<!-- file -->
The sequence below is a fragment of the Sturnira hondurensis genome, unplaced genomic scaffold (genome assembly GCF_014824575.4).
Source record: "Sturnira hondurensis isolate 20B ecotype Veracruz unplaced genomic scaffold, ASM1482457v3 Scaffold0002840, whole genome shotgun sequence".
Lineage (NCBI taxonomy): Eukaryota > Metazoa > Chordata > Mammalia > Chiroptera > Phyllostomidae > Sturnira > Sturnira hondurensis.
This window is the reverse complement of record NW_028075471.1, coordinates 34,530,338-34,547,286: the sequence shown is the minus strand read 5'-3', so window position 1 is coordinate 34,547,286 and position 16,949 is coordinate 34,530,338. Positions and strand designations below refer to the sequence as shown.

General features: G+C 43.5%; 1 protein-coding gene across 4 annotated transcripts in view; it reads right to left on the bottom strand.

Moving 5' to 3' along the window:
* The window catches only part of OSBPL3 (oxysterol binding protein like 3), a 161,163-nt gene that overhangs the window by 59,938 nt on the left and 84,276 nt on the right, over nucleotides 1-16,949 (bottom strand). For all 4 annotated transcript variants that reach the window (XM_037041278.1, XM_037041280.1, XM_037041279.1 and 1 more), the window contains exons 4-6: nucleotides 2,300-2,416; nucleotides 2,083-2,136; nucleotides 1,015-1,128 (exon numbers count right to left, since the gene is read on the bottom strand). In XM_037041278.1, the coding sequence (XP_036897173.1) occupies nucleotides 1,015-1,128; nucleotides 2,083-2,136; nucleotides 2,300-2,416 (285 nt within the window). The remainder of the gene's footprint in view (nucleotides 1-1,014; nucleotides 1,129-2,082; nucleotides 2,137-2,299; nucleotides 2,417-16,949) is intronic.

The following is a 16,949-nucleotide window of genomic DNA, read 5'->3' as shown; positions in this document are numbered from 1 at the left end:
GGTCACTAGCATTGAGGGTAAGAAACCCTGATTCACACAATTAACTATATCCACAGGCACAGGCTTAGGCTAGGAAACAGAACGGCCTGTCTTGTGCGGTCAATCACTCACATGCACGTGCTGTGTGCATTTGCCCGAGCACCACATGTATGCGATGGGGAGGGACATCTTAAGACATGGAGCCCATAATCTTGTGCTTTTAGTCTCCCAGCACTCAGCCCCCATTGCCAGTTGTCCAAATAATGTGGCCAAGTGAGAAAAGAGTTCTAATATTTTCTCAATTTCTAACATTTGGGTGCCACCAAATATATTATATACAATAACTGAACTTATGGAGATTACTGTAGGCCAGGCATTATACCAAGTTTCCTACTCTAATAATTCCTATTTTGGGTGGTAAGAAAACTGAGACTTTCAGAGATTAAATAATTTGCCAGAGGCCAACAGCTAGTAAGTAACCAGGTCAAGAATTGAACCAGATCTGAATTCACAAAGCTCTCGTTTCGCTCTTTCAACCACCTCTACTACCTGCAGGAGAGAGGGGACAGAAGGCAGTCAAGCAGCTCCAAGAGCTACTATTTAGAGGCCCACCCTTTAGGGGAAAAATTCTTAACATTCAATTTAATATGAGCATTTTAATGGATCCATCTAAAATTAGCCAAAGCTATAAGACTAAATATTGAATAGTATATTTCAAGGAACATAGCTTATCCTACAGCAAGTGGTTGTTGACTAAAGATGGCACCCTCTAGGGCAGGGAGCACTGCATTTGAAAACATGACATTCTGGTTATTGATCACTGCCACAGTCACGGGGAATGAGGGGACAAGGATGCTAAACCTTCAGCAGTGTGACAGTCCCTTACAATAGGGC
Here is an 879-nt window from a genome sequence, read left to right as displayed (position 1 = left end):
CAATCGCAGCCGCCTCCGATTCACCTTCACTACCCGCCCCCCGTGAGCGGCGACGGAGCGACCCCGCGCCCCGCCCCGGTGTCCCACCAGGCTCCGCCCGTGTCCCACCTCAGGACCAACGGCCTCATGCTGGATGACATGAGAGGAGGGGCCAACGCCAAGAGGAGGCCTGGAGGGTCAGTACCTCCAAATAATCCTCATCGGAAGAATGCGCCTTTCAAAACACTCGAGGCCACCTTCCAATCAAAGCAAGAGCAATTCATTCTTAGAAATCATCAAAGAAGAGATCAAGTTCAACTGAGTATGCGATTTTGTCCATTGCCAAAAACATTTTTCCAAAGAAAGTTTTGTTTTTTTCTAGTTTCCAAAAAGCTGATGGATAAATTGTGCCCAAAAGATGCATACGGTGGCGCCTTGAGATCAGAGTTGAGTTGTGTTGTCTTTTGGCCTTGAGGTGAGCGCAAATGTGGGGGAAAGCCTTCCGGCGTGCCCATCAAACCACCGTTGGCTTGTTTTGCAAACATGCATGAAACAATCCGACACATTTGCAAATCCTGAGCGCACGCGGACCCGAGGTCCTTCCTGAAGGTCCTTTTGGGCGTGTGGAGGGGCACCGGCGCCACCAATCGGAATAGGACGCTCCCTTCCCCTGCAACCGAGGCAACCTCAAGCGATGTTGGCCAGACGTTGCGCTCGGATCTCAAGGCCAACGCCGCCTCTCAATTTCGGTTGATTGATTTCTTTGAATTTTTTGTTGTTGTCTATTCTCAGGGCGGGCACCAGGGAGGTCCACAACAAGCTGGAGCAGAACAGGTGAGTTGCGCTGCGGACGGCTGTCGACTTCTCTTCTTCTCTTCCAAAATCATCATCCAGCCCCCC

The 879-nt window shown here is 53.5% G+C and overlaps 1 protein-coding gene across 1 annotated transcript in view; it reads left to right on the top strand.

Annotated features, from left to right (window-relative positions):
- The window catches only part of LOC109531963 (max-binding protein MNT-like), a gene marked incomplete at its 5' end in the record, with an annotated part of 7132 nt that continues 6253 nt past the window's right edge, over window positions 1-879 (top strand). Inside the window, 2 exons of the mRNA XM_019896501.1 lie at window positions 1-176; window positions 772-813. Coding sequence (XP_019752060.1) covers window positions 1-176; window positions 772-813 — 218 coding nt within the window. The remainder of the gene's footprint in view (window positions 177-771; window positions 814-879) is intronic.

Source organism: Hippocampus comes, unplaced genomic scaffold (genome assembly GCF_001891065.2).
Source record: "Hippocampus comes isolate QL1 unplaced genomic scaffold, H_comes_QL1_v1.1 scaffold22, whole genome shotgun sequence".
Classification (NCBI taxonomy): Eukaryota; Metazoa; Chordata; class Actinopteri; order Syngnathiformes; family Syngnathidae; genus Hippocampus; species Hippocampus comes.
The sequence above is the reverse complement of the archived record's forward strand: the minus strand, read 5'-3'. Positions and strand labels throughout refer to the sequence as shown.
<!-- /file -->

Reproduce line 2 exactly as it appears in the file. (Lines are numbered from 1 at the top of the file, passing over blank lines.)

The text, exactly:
Source record: "Sturnira hondurensis isolate 20B ecotype Veracruz unplaced genomic scaffold, ASM1482457v3 Scaffold0002840, whole genome shotgun sequence".